Data in social sciences

In this tour guide we focus on data generated in social science research, both quantitative and qualitative. Notably, within the field of social sciences, you will often work with data originating from human participants. This can mean that you are handling (sensitive) personal data, which deserve special attention.

In the tabs below a definition of personal data is given and our concept of quantitative and qualitative data is introduced.


If you collect research data that enabless you to identify a person, then this is classified as personal data. Within the General Data Protection Regulation (GDPR, European Union, 2016) personal data is defined as any information relating to an identified or identifiable natural person known as ‘a data subject’. It is further specified that an identifiable natural person is someone who can be identified, either directly or indirectly, by reference to an identifier such as a name, an identification number, location data, an online identifier or to one or more factors specific to the physical, physiological, genetic, mental, economic, cultural or social identity of that natural person. Personal data can include a variety of information, such as names, address, phone number and IP addresses.
The GDPR applies only to the data of living persons. Data which do not count as personal data do not fall under data protection legislation, though there may still be ethical reasons for protecting this information.

Sensitive personal data

Certain personal data are considered particularly sensitive and thus require specific protection when they reveal information that may create important risks for the fundamental rights and freedoms of the involved individual. Examples of sensitive personal data include data revealing religion, sexual orientation, or racial or ethnic origin. Within the GDPR the following categories are defined as ‘special categories of personal data’:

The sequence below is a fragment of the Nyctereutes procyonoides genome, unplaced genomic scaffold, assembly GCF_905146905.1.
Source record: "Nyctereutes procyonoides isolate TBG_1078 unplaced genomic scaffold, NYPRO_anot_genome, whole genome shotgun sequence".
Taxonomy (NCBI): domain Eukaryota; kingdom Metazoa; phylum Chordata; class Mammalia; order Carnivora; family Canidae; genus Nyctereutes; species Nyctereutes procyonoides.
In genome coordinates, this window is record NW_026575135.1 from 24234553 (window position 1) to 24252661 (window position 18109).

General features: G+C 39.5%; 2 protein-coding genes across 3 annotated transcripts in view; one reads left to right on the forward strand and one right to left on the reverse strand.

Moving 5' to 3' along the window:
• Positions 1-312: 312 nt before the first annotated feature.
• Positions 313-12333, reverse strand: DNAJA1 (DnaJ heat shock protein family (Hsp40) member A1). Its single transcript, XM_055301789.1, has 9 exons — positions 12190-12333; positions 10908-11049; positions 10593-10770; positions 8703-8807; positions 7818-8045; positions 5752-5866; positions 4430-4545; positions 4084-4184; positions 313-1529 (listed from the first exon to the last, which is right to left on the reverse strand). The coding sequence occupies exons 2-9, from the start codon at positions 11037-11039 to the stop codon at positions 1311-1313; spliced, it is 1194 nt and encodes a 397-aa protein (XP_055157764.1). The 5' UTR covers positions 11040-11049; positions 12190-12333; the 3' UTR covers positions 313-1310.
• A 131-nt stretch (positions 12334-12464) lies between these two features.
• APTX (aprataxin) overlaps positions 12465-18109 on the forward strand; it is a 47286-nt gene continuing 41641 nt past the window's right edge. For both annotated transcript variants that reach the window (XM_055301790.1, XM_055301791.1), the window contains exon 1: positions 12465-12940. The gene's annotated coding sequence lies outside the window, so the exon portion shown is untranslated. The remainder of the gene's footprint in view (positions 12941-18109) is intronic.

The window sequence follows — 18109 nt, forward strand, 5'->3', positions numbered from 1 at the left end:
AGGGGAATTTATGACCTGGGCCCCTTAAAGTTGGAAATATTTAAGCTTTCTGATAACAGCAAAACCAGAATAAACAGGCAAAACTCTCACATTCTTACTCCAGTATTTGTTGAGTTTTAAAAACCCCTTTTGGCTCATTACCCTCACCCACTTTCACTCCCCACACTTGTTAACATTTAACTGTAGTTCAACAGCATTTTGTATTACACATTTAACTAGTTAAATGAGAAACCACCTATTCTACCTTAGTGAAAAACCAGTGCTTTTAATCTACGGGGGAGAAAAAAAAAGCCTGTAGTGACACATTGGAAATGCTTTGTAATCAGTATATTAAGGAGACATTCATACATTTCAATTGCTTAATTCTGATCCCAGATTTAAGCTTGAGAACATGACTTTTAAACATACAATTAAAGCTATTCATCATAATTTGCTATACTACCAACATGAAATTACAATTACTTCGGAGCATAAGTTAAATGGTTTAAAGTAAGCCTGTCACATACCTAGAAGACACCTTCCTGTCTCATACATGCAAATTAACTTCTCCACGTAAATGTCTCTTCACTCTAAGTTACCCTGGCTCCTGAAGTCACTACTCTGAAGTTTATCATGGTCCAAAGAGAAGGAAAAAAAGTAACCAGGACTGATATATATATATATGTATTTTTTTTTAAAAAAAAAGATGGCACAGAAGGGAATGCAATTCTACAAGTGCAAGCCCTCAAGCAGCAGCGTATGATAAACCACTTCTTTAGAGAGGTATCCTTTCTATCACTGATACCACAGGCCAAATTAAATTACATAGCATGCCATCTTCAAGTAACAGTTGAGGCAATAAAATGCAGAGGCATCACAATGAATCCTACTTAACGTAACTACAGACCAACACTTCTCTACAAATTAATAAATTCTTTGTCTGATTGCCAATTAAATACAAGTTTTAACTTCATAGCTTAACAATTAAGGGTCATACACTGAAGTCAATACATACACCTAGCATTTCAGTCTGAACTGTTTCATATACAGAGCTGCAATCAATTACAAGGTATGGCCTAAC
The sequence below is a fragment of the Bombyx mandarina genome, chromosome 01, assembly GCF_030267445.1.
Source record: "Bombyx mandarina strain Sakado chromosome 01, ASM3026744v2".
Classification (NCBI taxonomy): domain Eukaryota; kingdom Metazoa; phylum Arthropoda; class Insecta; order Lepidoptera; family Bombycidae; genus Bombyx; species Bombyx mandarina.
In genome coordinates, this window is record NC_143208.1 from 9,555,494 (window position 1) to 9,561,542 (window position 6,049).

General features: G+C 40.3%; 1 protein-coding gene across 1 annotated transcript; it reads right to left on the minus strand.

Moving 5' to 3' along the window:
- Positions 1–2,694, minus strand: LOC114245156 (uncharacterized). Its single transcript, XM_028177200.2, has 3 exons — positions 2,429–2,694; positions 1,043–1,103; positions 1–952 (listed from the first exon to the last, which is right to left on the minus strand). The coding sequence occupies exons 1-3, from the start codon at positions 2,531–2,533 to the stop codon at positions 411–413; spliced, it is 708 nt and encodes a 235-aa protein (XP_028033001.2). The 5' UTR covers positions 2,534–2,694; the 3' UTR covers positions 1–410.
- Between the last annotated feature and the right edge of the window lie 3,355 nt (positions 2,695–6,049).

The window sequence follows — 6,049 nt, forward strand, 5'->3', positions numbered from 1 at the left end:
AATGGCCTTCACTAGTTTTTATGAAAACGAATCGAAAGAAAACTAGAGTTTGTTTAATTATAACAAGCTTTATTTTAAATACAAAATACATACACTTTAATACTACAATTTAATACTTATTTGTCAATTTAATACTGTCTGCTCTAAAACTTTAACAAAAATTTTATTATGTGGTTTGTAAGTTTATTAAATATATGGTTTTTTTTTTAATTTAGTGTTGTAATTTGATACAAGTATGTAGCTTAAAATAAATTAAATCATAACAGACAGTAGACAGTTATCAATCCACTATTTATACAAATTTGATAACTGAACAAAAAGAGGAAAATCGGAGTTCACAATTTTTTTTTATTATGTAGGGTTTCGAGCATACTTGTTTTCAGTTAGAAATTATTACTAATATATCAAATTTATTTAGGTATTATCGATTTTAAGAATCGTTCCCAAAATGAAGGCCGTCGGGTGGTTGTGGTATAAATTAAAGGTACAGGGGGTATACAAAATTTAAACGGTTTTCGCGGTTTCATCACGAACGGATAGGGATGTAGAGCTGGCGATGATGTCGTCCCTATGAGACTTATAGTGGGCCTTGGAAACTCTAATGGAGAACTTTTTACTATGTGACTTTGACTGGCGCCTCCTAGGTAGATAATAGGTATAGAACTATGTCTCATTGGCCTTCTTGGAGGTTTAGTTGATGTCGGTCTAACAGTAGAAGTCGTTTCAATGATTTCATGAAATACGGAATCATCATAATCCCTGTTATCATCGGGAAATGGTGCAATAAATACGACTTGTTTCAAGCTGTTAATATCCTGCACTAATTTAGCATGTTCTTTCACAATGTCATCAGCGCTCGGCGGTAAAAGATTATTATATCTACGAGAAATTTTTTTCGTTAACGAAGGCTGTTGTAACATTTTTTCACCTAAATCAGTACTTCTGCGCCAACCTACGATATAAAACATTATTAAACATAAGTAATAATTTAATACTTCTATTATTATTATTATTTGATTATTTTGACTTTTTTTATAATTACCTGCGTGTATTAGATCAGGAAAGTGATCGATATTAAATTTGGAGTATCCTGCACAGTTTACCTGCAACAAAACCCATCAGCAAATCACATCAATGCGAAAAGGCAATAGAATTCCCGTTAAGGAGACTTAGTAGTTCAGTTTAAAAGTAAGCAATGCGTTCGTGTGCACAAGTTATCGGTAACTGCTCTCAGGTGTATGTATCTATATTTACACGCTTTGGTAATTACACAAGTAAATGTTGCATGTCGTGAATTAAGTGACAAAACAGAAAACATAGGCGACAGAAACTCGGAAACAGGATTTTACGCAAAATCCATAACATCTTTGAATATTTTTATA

• Racial or ethnic origin;
  • Political opinions;
  • Religious or philosophical beliefs;
  • Trade union membership;
  • Genetic data;
  • Biometric data;
  • Data concerning health;
  • Data concerning a natural person's sex life or sexual orientation.

There are other data which may contain sensitive information which does not fall under the special categories of personal data but should still be treated like as such, including, for example, confidential business data and secret data concerning state security.

Like with research data in general, social science data cover a broad range of materials, from structured numerical datasets to interviews, field notes, and documents collected for ethnographic studies, for instance. In this tour guide, we discern quantitative and qualitative data, though both can, of course, be collected during the same study. In the table below the main attributes of both types of data are shown. Even though an attribute is described in one of the columns it does not imply that it can’t exist in the other.

(Sensitive) personal data and the tour guide

Tips for handling (sensitive) personal data are present throughout this tour guide. In particular, we would like to point out the following:

  • In the chapter on storing data, you will find measures to protect (sensitive) personal data from unauthorised access with strong passwords and encryption.
  • In the chapter on protecting your data, you will learn how a combination of gaining consent, anonymising data, gaining clarity over who owns the copyright to your data and controlling access to data can enable the ethical and legal sharing of (sensitive) personal data.